The White House Office of National Drug Control Policy (ONDCP), working in conjunction with the Department of Transportation as well as other Federal and independent agencies, is attempting to reduce drugged driving by 10% within the United States before the year 2015. These organizations are stepping up efforts to put drugged driving awareness at the top of the Highway Safety Agenda. According to the Institute for Behavior and Health (IBH) “It’s time to recognize and address the similarities between drunk and drugged driving.”
Additionally, the National Transportation Safety Board has identified Substance Impaired Driving as one of the top 10 transportation challenges for 2013. Multiple agencies are working to expand our drugged driving knowledge base in an effort to promote more effective deterrence and detection programs, policies, and laws.
The National Drug Control Strategy in an effort to meet this goal encourages:
- Improvements to educational and awareness campaigns,
- Improved data collection, differentiating drugged driving characteristics,
- Additional training for law enforcement and first responders to help identify drugged drivers,
- Development of appropriate and consistent screening methodologies for lab use in detecting the presence of drugs, and most importantly for
- States to enact Per Se Impairment laws
Creating and implementing awareness campaigns may be the easiest part of their job. The issue of drugged driving is complex and requires a multifaceted approach.
Federal regulators recognize a national scarcity of data and are working to change this. Furthermore, they have identified a lack of consistency between states in terms of a unified approach to drugged driving; a current inability of state data systems to distinguish between the types of impairment, as well as an absence of separate or gradient sanctions to address drugged driving infractions.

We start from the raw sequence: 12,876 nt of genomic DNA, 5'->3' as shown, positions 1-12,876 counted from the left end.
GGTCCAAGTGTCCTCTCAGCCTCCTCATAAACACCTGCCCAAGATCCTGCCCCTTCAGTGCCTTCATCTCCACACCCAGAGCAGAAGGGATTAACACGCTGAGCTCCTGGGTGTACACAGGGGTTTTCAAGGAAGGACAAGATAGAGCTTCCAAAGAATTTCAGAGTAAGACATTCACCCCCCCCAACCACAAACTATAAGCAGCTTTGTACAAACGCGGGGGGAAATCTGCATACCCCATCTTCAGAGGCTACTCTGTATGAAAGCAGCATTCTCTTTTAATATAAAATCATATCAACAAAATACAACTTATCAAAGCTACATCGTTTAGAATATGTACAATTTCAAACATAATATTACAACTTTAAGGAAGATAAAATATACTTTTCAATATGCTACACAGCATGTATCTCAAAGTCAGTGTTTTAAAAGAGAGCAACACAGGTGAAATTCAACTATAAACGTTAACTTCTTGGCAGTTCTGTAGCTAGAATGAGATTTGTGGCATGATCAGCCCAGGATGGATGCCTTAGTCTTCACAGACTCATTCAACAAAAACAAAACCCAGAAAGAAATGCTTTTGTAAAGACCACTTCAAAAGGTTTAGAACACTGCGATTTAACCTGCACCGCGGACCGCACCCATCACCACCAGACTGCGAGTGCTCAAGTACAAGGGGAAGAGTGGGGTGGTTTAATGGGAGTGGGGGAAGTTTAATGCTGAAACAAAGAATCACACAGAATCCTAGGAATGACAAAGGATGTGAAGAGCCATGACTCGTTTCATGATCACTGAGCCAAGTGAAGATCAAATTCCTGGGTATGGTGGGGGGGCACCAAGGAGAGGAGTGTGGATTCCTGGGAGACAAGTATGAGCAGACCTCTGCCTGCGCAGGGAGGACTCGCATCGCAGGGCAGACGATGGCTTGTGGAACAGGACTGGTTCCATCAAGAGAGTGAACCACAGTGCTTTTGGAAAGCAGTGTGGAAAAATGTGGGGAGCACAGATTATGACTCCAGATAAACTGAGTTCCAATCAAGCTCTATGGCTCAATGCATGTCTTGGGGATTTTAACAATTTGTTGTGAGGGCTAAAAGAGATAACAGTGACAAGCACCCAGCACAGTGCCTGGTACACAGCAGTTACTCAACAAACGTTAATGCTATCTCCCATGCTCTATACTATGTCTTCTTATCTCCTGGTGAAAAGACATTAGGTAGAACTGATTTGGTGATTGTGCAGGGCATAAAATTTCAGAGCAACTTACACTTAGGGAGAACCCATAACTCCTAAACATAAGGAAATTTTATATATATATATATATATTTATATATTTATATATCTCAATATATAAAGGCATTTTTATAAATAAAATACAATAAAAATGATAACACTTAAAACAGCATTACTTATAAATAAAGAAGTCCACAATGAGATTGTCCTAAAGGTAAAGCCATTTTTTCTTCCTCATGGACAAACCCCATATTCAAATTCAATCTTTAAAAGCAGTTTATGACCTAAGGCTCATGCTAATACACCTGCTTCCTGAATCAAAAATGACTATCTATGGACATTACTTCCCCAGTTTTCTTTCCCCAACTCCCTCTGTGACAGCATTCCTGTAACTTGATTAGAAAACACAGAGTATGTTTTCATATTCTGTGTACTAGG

Other complications exist as well. Factors such as overall health, age, weight, and various drug and alcohol combinations can influence how an individual behaves; and the extensive lists of medications and combinations thereof, make setting definitive laboratory markers or thresholds difficult. Specific individual tolerances vary and often cannot be measured with definitive blood level markers, as with alcohol. However, to date, the United States lags behind other countries in setting these goals.
We had made progress in training safety officers to recognize the signs of drugged driving. Currently, forty-nine states, including Maine, offer Drug Evaluation and Classification Programs (DEC) which train law enforcement personnel to become Drug Recognition Experts (DRE) enabling them to properly identify impairment and determine the type of drug use suspected.
To date, seventeen states have zero-tolerance laws, or Per Se Laws in effect, which make having illicit drugs in your system while driving illegal, although specific regulations may vary. Arizona, Delaware, Georgia, Indiana, Illinois, Iowa, Michigan, Minnesota, Nevada, North Carolina, Ohio, Pennsylvania, Rhode Island, South Dakota, Utah, Virginia, and Wisconsin all have some form of Per Se Law on the books making it a crime to operate a motor vehicle with any detectable level of illicit drug in the bloodstream.
While Maine has not currently enacted a strict Per Se law, Title 29-A Section 2401 & Title 29-A Section 2411 address intoxicants, making it illegal to operate a motor vehicle while impaired within our state as well. However, adoption of a Per Se law with more stringent penalties has the potential to further deter this driver behavior.
One thing is clear: impaired or drugged drivers are not only putting themselves at risk, they are endangering the safety of others who share the road. We need to recognize that even prescription or over the counter drugs can substantially impair our perception and motor skills when behind the wheel. If your accident was caused by an impaired or irresponsible driver, you may be able to recover for your damages. Contact the Maine Car Accident attorneys at Briggs & Wholey for a free case evaluation at (888) 596-1099.